The whole story has nods to the previous two books, so I highly recommend reading Gentleman Jim and The Work of Art first to appreciate the entire story world. 

Thank you to the publisher for providing an early review copy. This is my honest review — and I have happily purchased a copy for my shelves!

Book & Film Pairings, Edition 5

Welcome to another post where I pair books and films with similar themes or content! Today’s post features an absolute FAVORITE Victorian miniseries and three books with similar themes or settings. I’m talking about North and South by Elizabeth Gaskell, and the ultimate BBC miniseries adaptation from 2004 starring Richard Armitage and Daniela Denby-Ashe.

Like the novel by Gaskell, each of these books I’ve chosen have an English setting, romance thread, and similarities to the classic, yet I would recommend them as unique stories with vibrant characters of their own.

North and South 2004. Drama, love, & social commentary in my favorite miniseries.

North and South series by BBC, original novel by Elizabeth Gaskell

This work contrasts society, economics, and family bonds through the eyes of its hero and heroine. More than just a romance, I appreciate how the novel and series dive deeper into social problems of the times and the difference one person, or one business owner, can make in the lives of even a small group of people. The romance progresses slowly as outside factors bring the hero and heroine together, begrudgingly at times, then to finally see through each other’s eyes the world around them. I especially love the book’s POV of Mr. Thornton, as I feel he is better understood in that context than his brooding persona in the series.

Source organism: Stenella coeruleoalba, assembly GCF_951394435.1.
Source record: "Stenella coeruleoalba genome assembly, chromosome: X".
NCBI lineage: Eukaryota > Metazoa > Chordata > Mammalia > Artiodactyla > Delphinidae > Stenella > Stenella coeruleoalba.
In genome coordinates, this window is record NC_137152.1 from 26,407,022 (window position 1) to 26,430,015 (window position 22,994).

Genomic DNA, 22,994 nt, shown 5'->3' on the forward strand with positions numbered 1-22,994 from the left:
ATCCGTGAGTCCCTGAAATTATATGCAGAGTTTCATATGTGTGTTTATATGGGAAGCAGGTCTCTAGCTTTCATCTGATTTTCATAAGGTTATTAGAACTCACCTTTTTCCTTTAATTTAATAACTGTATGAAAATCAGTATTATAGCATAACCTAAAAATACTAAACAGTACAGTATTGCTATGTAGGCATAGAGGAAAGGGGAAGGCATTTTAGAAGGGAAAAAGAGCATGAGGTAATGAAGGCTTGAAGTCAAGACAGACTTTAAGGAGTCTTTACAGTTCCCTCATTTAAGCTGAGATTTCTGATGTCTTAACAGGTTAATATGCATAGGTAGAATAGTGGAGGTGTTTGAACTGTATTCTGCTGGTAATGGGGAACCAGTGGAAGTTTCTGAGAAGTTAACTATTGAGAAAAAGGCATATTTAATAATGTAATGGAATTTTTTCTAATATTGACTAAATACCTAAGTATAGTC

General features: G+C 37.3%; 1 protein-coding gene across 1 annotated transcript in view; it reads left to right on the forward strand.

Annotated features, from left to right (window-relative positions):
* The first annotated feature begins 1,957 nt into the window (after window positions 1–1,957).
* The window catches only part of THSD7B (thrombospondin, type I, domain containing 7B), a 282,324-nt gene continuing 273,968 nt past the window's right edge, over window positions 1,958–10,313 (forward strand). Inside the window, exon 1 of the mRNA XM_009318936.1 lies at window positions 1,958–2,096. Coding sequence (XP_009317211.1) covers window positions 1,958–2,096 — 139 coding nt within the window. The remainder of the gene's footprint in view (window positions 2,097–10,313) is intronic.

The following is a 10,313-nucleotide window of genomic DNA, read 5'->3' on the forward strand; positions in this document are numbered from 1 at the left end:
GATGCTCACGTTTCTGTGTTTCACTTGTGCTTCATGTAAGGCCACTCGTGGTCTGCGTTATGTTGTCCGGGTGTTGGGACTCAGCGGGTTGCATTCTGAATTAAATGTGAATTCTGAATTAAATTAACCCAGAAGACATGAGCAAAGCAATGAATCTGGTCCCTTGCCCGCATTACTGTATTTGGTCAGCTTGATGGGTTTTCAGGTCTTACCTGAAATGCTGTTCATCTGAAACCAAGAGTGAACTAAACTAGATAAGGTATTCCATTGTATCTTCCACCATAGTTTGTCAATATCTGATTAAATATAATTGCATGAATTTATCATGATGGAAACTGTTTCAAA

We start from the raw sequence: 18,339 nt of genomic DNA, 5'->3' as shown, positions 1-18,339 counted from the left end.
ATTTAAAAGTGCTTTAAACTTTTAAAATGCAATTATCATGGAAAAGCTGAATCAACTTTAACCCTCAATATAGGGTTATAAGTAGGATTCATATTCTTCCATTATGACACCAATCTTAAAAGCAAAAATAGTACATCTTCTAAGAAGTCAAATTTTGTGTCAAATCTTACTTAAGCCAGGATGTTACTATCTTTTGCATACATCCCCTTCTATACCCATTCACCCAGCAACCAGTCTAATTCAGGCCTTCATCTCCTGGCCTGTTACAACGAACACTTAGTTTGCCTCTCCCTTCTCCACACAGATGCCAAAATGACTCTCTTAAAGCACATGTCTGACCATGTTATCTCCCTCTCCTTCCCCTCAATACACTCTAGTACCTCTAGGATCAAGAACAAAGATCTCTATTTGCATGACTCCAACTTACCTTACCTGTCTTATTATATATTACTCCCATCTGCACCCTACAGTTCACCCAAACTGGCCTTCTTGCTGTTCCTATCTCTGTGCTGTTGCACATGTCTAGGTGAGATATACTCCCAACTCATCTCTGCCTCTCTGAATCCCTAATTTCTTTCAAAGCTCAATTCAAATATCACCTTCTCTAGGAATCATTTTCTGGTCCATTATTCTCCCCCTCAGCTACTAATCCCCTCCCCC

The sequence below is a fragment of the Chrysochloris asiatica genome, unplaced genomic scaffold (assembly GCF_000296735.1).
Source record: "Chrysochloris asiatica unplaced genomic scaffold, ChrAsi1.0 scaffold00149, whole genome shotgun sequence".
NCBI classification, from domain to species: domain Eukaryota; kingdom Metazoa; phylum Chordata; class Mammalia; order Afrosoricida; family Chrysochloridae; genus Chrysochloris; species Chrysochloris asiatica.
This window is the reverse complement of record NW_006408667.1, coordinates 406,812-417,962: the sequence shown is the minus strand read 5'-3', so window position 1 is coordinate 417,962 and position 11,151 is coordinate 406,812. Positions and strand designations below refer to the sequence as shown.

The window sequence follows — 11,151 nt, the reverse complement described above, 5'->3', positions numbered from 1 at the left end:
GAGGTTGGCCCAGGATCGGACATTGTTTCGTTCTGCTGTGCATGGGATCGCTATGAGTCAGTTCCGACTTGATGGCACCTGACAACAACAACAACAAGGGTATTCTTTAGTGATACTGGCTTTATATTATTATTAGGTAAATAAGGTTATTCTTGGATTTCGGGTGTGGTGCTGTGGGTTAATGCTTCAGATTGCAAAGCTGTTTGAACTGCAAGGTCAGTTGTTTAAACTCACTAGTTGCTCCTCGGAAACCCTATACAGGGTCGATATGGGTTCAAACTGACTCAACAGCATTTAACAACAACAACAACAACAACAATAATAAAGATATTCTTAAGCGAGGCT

Isabelle and Alexander by Rebecca Anderson

This Victorian story is mostly set in Manchester and its hero is the owner of a successful cotton mill, much like Mr. Thornton. The backgrounds and contrasts of the protagonists are similar, too, but beyond that, it paints a poignant story of healing and purpose. The couple are married for most of the story, so that makes for emotional glimpses into their life and challenges, and, a unexpectedly sweet romance.

Miss Milton Speaks Her Mind by Carla Kelly

This Regency story has parallels in the name “Milton” and in the societal clash of the hero and heroine. Like Margaret of N&S, Miss Milton has a demanding family that pulls her in many directions. My favorite aspect of this story is how her friendship with the hero is very encouraging. She learns courage and standing up for herself as the story progresses yet doesn’t waver from her initial character.

A Holiday by Gaslight by Mimi Matthews

A Holiday by Gaslight cover

I couldn’t leave this last Christmas novella off the list! A Holiday by Gaslight ticks all the boxes for a Victorian Christmas story: decorating the country estate, plenty of mistletoe, a cozy library, and a sparkling romance. The initial misconceptions of the hero and heroine are nods to N&S, as are the ways they find common values and intellect once they look past superficiality. Author Mimi Matthews is a pro and this novella is a fantastic introduction to her stories!

Are you a fan of North and South? Do you have book recommendations similar to this classic? I would love to hear your thoughts in the comments!